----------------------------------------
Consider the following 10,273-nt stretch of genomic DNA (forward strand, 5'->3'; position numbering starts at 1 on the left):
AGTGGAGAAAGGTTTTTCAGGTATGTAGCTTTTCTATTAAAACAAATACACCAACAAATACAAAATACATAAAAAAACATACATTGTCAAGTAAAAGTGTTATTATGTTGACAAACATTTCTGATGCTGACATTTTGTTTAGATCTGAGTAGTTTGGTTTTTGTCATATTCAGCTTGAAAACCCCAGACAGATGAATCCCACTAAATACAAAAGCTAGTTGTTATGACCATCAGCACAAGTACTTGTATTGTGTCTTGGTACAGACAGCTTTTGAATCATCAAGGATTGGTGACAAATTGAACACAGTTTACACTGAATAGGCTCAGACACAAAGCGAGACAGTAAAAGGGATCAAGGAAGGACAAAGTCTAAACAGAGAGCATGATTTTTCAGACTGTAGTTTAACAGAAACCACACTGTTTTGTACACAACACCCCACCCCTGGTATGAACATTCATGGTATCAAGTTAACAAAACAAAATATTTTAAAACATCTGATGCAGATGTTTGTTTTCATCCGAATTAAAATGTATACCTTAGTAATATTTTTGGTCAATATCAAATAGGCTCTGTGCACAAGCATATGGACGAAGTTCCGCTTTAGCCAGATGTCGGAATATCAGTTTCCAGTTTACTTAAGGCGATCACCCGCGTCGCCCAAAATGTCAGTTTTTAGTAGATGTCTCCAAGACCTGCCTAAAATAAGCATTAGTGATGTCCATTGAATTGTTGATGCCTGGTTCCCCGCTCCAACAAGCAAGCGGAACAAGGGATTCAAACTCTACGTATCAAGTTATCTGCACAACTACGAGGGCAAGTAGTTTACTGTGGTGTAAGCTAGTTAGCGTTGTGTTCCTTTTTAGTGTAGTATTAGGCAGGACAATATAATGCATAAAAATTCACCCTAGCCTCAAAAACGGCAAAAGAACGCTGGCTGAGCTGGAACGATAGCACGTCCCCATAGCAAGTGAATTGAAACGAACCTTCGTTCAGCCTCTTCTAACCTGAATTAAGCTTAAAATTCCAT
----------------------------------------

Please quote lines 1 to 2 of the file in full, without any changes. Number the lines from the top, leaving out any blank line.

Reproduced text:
Consider the following 10,273-nt stretch of genomic DNA (forward strand, 5'->3'; position numbering starts at 1 on the left):
AGTGGAGAAAGGTTTTTCAGGTATGTAGCTTTTCTATTAAAACAAATACACCAACAAATACAAAATACATAAAAAAACATACATTGTCAAGTAAAAGTGTTATTATGTTGACAAACATTTCTGATGCTGACATTTTGTTTAGATCTGAGTAGTTTGGTTTTTGTCATATTCAGCTTGAAAACCCCAGACAGATGAATCCCACTAAATACAAAAGCTAGTTGTTATGACCATCAGCACAAGTACTTGTATTGTGTCTTGGTACAGACAGCTTTTGAATCATCAAGGATTGGTGACAAATTGAACACAGTTTACACTGAATAGGCTCAGACACAAAGCGAGACAGTAAAAGGGATCAAGGAAGGACAAAGTCTAAACAGAGAGCATGATTTTTCAGACTGTAGTTTAACAGAAACCACACTGTTTTGTACACAACACCCCACCCCTGGTATGAACATTCATGGTATCAAGTTAACAAAACAAAATATTTTAAAACATCTGATGCAGATGTTTGTTTTCATCCGAATTAAAATGTATACCTTAGTAATATTTTTGGTCAATATCAAATAGGCTCTGTGCACAAGCATATGGACGAAGTTCCGCTTTAGCCAGATGTCGGAATATCAGTTTCCAGTTTACTTAAGGCGATCACCCGCGTCGCCCAAAATGTCAGTTTTTAGTAGATGTCTCCAAGACCTGCCTAAAATAAGCATTAGTGATGTCCATTGAATTGTTGATGCCTGGTTCCCCGCTCCAACAAGCAAGCGGAACAAGGGATTCAAACTCTACGTATCAAGTTATCTGCACAACTACGAGGGCAAGTAGTTTACTGTGGTGTAAGCTAGTTAGCGTTGTGTTCCTTTTTAGTGTAGTATTAGGCAGGACAATATAATGCATAAAAATTCACCCTAGCCTCAAAAACGGCAAAAGAACGCTGGCTGAGCTGGAACGATAGCACGTCCCCATAGCAAGTGAATTGAAACGAACCTTCGTTCAGCCTCTTCTAACCTGAATTAAGCTTAAAATTCCAT